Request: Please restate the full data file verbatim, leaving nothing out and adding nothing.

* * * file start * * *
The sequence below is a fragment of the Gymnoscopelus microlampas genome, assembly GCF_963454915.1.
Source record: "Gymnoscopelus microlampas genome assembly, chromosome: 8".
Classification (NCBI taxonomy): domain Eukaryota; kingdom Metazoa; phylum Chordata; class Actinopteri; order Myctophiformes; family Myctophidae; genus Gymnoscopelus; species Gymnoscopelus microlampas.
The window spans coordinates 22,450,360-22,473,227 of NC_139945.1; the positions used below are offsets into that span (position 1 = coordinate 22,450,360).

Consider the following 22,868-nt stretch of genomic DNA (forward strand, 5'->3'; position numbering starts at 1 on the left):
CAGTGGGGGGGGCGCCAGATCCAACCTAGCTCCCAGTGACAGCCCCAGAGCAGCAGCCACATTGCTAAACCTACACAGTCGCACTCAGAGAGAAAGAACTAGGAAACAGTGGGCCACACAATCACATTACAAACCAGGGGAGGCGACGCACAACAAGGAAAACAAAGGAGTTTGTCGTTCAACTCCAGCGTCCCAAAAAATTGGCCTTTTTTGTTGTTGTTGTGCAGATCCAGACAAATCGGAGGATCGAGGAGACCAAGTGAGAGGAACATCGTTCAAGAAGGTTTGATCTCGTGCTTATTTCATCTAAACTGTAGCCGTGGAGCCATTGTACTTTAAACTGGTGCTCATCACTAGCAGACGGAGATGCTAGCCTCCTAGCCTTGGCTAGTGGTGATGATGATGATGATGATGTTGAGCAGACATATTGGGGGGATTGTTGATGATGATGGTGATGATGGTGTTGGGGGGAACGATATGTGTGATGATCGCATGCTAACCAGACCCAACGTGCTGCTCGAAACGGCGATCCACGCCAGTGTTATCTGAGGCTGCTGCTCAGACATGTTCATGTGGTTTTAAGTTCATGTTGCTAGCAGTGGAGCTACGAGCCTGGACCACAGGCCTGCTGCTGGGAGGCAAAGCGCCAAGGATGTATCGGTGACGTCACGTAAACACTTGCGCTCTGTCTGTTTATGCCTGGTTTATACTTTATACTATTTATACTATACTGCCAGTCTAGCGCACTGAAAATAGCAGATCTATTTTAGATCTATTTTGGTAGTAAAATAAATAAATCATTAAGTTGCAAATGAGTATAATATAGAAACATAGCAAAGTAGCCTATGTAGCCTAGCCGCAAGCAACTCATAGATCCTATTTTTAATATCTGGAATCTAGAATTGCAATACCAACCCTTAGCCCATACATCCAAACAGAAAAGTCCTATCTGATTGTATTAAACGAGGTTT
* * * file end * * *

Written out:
The sequence below is a fragment of the Gymnoscopelus microlampas genome, assembly GCF_963454915.1.
Source record: "Gymnoscopelus microlampas genome assembly, chromosome: 8".
Classification (NCBI taxonomy): domain Eukaryota; kingdom Metazoa; phylum Chordata; class Actinopteri; order Myctophiformes; family Myctophidae; genus Gymnoscopelus; species Gymnoscopelus microlampas.
The window spans coordinates 22,450,360-22,473,227 of NC_139945.1; the positions used below are offsets into that span (position 1 = coordinate 22,450,360).

Consider the following 22,868-nt stretch of genomic DNA (forward strand, 5'->3'; position numbering starts at 1 on the left):
CAGTGGGGGGGGCGCCAGATCCAACCTAGCTCCCAGTGACAGCCCCAGAGCAGCAGCCACATTGCTAAACCTACACAGTCGCACTCAGAGAGAAAGAACTAGGAAACAGTGGGCCACACAATCACATTACAAACCAGGGGAGGCGACGCACAACAAGGAAAACAAAGGAGTTTGTCGTTCAACTCCAGCGTCCCAAAAAATTGGCCTTTTTTGTTGTTGTTGTGCAGATCCAGACAAATCGGAGGATCGAGGAGACCAAGTGAGAGGAACATCGTTCAAGAAGGTTTGATCTCGTGCTTATTTCATCTAAACTGTAGCCGTGGAGCCATTGTACTTTAAACTGGTGCTCATCACTAGCAGACGGAGATGCTAGCCTCCTAGCCTTGGCTAGTGGTGATGATGATGATGATGATGTTGAGCAGACATATTGGGGGGATTGTTGATGATGATGGTGATGATGGTGTTGGGGGGAACGATATGTGTGATGATCGCATGCTAACCAGACCCAACGTGCTGCTCGAAACGGCGATCCACGCCAGTGTTATCTGAGGCTGCTGCTCAGACATGTTCATGTGGTTTTAAGTTCATGTTGCTAGCAGTGGAGCTACGAGCCTGGACCACAGGCCTGCTGCTGGGAGGCAAAGCGCCAAGGATGTATCGGTGACGTCACGTAAACACTTGCGCTCTGTCTGTTTATGCCTGGTTTATACTTTATACTATTTATACTATACTGCCAGTCTAGCGCACTGAAAATAGCAGATCTATTTTAGATCTATTTTGGTAGTAAAATAAATAAATCATTAAGTTGCAAATGAGTATAATATAGAAACATAGCAAAGTAGCCTATGTAGCCTAGCCGCAAGCAACTCATAGATCCTATTTTTAATATCTGGAATCTAGAATTGCAATACCAACCCTTAGCCCATACATCCAAACAGAAAAGTCCTATCTGATTGTATTAAACGAGGTTT